STAR Certification Invalidation Letters

STAR Certification Invalidation

We have recently seen a rash of STAR Certification Invalidation notices being sent to several facilities over the last week or two.

It’s important what to know about the process so the owner can make the appropriate decision to ensure the financial viability of facility. We all know that for most facilities, invalidation of STAR in an enhanced area is a de facto death sentence for the shop.

The relevant code section reads as follows:

§ 3392.6.1. STAR Program Hearing and Determination.

Effective January 1, 2013, if the bureau finds cause to invalidate the certification of an existing STAR station, the bureau shall file and serve a notice in writing or by electronic mail to the station. The notice shall contain a summary of the facts and allegations which form the cause or causes for invalidation.

(a) Service of the notice may be given in any manner authorized by Business and Professions Code Section 124.

(b) If a written or electronic request for a hearing is received within five (5) days from the date of service, a hearing shall be held as provided for in (c) below.

(c) The bureau shall hold a hearing within ten (10) days of the date on which the bureau received a timely request for a hearing. The bureau shall notify the STAR certified station or representative of the time and place of the hearing. The hearing shall be limited in scope to the time period, facts, and allegations specified in the notice prepared by the bureau.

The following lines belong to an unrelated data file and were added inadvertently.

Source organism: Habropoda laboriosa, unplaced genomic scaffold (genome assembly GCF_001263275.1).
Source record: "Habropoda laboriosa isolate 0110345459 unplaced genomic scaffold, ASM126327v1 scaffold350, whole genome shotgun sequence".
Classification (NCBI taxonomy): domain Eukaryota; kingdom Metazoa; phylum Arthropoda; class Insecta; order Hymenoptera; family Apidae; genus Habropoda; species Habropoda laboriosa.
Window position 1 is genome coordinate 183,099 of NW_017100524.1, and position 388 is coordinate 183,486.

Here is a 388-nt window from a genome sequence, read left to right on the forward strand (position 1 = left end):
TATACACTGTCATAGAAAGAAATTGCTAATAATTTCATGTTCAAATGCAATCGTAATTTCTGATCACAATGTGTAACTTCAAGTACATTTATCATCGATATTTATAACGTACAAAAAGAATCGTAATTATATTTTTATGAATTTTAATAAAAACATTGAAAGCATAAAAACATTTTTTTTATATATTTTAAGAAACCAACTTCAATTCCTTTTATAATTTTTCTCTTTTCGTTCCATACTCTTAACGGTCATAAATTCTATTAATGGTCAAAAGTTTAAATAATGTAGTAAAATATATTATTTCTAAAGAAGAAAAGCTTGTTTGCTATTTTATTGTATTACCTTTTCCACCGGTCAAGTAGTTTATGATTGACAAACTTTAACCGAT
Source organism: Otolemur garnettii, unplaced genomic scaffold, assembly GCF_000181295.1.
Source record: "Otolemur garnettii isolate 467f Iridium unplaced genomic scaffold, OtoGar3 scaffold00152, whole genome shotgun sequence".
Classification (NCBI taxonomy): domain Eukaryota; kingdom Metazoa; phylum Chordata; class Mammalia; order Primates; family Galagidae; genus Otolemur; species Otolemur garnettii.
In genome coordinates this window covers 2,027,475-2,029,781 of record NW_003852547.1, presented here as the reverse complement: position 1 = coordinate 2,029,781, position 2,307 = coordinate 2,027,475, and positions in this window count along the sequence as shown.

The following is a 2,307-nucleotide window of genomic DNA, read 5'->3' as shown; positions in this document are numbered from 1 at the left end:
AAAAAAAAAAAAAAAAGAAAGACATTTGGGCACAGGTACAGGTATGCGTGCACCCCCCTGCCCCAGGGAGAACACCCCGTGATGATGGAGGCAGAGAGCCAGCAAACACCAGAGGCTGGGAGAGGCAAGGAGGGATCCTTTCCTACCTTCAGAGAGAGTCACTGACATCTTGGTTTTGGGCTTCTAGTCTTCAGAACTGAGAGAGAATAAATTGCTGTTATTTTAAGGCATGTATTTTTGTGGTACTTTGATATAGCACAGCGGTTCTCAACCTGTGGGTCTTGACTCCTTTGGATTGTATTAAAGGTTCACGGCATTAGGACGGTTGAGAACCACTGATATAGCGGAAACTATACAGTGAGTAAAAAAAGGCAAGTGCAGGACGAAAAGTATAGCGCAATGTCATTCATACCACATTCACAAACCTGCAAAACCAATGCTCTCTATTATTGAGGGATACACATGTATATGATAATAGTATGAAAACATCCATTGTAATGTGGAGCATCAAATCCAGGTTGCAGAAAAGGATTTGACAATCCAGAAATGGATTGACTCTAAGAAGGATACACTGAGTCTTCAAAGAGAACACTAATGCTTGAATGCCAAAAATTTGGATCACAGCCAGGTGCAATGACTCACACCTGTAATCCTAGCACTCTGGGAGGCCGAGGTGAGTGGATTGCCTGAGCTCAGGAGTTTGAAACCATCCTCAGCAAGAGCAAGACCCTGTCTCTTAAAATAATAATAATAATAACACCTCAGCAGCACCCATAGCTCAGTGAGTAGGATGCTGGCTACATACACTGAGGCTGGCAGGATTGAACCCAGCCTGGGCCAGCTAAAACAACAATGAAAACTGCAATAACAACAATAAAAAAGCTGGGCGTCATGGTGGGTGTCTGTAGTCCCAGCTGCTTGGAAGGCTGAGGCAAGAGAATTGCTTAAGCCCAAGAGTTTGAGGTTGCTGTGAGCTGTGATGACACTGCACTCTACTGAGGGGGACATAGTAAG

(d) The STAR certified station shall be notified of the determination by the chief, or the chief’s designee, who shall issue a decision and notify the applicant or STAR station within 10 days of the close of the hearing.

(e) The STAR station may request an administrative hearing to contest the decision of the chief within 30 days of the date of the determination by the chief, or the chief’s designee.

To summarize very quickly, there is a bevy of rights afforded to the facility before STAR Certification Invalidation. There is no reason to throw in the towel at the outset, considering what is at stake.

I can’t begin to tell you things we have found in our investigation as to explaining the reasons for various data points used to revoke STAR certification.

RPM tach leads damaged and giving wrong reasons, computer malfunctions causing aborts, scales measuring wrong weights changing vehicle loads, defective modules, and the list goes on and on.

A quick review of your dats gives us a venerable treasure trove of information to find the problem and survive invalidation.

Don’t let your STAR Certification be invalidated without a fight.

William Ferreira



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